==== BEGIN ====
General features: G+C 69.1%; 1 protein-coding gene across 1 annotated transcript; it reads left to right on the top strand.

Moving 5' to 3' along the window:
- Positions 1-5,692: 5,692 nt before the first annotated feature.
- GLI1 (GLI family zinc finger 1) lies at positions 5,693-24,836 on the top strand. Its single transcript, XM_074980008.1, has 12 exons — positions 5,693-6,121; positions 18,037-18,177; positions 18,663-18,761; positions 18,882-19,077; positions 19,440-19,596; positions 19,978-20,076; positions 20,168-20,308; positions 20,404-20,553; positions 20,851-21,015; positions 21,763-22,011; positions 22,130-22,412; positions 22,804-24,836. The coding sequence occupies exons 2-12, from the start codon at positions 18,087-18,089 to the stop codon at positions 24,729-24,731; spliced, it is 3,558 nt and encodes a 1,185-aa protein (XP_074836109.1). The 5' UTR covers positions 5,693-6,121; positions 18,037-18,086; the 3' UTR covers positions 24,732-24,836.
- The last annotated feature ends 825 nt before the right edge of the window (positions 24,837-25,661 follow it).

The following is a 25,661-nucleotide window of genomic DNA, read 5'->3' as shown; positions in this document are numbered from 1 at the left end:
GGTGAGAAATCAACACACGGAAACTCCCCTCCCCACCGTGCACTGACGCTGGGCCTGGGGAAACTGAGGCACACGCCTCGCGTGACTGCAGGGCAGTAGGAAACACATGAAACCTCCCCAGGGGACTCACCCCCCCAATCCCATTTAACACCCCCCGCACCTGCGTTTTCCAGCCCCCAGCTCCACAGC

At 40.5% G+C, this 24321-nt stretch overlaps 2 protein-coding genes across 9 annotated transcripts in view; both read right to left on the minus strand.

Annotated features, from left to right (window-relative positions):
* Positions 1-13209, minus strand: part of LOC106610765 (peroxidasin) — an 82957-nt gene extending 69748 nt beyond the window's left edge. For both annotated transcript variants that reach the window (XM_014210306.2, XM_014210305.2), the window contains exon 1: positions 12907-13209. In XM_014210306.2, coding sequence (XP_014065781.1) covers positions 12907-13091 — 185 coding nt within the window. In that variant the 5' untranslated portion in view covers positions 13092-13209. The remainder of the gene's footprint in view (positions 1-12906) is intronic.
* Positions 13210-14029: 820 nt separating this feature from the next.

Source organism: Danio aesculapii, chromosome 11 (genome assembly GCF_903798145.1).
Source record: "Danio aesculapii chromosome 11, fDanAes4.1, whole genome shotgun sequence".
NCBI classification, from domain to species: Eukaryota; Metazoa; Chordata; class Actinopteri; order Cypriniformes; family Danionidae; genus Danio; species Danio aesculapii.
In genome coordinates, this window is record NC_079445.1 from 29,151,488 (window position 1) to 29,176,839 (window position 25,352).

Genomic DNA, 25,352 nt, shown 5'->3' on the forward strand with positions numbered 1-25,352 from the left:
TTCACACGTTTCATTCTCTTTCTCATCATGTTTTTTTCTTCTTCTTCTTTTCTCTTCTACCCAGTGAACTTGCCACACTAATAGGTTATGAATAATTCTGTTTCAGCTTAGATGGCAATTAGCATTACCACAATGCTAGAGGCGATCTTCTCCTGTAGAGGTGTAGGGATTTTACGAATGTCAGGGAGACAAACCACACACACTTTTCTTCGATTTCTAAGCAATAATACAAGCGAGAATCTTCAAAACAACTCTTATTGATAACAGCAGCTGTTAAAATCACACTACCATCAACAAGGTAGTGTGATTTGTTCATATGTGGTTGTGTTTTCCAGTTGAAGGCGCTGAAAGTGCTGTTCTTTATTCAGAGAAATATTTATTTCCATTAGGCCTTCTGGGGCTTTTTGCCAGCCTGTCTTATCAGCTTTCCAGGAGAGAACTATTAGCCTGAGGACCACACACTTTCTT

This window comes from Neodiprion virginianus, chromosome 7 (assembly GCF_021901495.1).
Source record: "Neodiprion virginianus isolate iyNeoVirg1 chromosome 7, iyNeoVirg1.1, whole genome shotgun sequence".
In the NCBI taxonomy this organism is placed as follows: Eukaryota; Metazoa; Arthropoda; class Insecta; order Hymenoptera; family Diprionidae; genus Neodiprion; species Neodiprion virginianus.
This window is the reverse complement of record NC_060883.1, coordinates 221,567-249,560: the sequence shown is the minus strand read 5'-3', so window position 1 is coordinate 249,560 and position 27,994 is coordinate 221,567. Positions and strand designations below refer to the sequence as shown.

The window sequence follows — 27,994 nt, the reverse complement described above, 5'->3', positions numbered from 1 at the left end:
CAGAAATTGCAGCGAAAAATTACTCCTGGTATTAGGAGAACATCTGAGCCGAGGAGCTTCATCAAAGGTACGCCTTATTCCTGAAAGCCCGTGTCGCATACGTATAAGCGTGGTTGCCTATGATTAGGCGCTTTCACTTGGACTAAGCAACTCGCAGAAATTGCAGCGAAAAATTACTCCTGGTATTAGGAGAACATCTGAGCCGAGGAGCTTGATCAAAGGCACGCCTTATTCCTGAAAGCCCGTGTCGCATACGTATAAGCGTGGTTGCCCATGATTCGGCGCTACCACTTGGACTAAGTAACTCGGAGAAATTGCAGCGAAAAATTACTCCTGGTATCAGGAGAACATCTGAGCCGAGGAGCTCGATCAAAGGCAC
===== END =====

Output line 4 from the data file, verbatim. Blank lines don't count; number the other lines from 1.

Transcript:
- GLI1 (GLI family zinc finger 1) lies at positions 5,693-24,836 on the top strand. Its single transcript, XM_074980008.1, has 12 exons — positions 5,693-6,121; positions 18,037-18,177; positions 18,663-18,761; positions 18,882-19,077; positions 19,440-19,596; positions 19,978-20,076; positions 20,168-20,308; positions 20,404-20,553; positions 20,851-21,015; positions 21,763-22,011; positions 22,130-22,412; positions 22,804-24,836. The coding sequence occupies exons 2-12, from the start codon at positions 18,087-18,089 to the stop codon at positions 24,729-24,731; spliced, it is 3,558 nt and encodes a 1,185-aa protein (XP_074836109.1). The 5' UTR covers positions 5,693-6,121; positions 18,037-18,086; the 3' UTR covers positions 24,732-24,836.